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  • [a], [b], and [c] are our biggest points right now in this design decision. The custom text format is causing massive headaches in maintaining parsers, complex build processes, a binary (flatfile) database that can't be opened with standard tools, and debugging is extremely cumbersome. With a relational database and some JSON columns, we'll probably increase our storage by 25-75 MB depending on compression. Our competitors are using even more than that. It would just be a large jump for our user base of 400% storage space increase on mobile devices. Cons here are negligible, compared to pros! – Chris Cirefice Dec 20 '16 at 5:42
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    1. How critical is ur app to ur customers ? 2. what is the average/P90/P99 size of ur customer phone capacity ? 3. Is ur app a start-up app or Govt-app/monopoly-app ? – Ajeet Ganga Dec 20 '16 at 5:47
  • It's a non-critical startup app that runs on smartphones with on average 8 GB of hard drive space. The increase in data storage is negligible for what we could provide our customers if we do the migration. We'll be able to develop better features, faster, which of course they would appreciate. I was curious as to if there was a threshold to "how much increase in footprint is too much" - and your answer identifies some key aspects to examine (customer base, particularly). – Chris Cirefice Dec 20 '16 at 5:55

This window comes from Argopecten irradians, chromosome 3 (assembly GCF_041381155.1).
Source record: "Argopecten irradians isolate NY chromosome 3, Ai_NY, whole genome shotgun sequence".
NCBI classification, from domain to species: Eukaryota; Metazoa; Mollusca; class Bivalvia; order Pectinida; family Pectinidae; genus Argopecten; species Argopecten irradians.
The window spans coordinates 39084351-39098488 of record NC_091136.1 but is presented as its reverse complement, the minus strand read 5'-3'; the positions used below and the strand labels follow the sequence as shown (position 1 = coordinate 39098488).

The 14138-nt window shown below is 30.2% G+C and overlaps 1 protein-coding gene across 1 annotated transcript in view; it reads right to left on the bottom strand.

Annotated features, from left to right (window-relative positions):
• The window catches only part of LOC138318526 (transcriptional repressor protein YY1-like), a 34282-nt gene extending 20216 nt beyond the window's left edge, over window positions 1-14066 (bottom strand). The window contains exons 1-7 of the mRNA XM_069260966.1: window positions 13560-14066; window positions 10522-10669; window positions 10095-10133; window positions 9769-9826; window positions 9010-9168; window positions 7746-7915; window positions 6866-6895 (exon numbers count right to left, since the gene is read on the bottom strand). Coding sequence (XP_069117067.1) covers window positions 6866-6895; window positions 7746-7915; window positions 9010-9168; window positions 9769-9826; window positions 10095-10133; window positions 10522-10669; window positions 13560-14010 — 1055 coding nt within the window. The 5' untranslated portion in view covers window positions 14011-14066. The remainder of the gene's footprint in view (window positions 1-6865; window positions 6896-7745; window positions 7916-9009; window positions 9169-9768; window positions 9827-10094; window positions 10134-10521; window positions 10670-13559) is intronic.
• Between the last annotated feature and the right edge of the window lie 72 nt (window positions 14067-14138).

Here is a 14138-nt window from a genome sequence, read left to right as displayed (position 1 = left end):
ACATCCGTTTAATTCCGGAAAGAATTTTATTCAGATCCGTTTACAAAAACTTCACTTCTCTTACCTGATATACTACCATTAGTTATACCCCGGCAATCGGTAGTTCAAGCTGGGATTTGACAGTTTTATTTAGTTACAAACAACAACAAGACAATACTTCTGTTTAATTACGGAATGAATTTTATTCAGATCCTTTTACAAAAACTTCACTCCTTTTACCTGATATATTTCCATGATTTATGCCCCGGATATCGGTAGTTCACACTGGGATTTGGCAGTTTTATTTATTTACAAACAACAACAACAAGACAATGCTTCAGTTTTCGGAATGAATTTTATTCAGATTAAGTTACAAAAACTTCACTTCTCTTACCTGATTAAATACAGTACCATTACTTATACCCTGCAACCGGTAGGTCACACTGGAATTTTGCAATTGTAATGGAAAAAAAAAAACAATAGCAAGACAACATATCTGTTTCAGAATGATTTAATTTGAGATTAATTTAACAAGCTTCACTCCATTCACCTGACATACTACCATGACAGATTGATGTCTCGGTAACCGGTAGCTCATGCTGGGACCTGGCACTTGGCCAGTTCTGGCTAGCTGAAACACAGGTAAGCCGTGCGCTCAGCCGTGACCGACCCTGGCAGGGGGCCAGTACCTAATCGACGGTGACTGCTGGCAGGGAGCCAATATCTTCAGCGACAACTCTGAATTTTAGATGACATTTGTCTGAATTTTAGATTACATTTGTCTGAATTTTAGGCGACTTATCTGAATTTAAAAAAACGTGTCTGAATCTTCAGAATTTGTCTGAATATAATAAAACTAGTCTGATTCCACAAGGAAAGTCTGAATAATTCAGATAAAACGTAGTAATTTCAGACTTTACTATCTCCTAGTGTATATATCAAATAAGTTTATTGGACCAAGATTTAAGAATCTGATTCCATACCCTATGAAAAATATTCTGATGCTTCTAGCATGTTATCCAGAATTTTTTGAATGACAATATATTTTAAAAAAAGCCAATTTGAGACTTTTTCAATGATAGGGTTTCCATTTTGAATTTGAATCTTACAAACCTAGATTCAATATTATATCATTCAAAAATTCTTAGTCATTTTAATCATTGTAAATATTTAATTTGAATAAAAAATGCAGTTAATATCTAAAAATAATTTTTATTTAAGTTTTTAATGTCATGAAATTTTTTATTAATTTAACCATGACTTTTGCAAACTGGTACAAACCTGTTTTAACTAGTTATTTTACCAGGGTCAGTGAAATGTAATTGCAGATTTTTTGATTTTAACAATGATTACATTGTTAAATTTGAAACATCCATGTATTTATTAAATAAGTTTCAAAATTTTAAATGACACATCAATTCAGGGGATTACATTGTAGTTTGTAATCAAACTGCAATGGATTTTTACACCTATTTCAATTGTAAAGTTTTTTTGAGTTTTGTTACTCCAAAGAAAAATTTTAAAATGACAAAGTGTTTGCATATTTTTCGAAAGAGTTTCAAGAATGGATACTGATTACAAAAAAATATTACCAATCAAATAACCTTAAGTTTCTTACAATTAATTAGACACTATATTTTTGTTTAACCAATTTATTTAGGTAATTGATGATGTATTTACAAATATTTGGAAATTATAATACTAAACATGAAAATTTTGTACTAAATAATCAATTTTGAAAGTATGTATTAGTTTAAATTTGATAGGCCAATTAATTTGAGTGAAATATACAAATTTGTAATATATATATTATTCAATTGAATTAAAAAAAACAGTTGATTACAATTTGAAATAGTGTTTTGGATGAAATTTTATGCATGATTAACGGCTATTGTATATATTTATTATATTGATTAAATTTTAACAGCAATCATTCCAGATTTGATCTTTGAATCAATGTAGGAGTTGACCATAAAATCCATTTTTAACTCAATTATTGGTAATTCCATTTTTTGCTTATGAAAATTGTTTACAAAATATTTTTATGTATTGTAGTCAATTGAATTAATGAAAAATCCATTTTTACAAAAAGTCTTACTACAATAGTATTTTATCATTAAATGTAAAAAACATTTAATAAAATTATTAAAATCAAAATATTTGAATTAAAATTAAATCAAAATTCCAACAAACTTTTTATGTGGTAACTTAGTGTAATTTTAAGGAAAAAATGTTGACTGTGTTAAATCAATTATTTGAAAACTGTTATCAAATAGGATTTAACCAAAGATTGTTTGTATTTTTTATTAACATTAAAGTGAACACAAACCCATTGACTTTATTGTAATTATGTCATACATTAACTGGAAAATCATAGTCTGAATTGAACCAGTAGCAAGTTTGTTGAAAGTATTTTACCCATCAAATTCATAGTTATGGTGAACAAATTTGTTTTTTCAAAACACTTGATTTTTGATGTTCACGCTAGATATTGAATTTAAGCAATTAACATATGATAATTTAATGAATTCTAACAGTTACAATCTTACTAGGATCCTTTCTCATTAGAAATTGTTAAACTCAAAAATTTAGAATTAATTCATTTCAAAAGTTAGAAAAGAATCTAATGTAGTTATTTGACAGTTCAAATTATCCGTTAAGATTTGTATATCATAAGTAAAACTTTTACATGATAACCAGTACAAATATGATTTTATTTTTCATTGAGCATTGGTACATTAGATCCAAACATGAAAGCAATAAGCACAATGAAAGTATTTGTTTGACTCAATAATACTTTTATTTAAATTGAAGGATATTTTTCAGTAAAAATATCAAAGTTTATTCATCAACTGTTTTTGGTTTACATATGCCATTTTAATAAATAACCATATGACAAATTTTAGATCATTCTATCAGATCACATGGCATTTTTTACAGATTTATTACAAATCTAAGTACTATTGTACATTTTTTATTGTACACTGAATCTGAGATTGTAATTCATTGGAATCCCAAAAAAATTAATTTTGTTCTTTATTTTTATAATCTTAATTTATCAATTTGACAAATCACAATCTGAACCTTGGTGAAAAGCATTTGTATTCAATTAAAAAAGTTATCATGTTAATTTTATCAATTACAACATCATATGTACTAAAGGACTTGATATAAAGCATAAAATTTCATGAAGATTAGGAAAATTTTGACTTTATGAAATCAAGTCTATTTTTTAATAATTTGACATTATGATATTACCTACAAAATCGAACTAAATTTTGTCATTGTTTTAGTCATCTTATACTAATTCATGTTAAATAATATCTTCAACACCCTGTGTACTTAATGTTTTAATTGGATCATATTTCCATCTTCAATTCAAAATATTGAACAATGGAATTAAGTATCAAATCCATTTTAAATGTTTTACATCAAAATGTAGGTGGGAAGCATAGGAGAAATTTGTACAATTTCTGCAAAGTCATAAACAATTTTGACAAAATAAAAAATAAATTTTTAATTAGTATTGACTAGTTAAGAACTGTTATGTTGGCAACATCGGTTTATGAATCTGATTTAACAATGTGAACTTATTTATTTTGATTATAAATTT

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You should however move to any kind of standard just to be able to access your data also from other clients than your current main application! Think about a rewrite, a second app doing analytics using the data or just someone wants to access the database directly to investigate on a bug.

If you only store small parts of your data which have a relationship to other parts of the relational model, it is valid to store this documents somehow in the same database. I would assume you use a large VARCHAR, TEXT or BLOB/CLOB column for that (for most databases VARCHAR is faster than any kind of LOB type but typically limited (to a length between 2000 and 65000 characters depending on the vendor) and also LOB types normally do not support any query functionality).

Here are some options:

plain JSON: readable, easy to migrate, direct mapping to existing data structure, multi language support, large amount of data

binary JSON (BSON): like plain JSON, but smaller

Protobuf (Google): smaller than BSON but less language support, need own model with mapping due to proto specification (schema)

MessagePack: smaller than BSON (like Protobuf) but faster and without schema

compressed JSON (using zip): small and easy to migrate but bad performance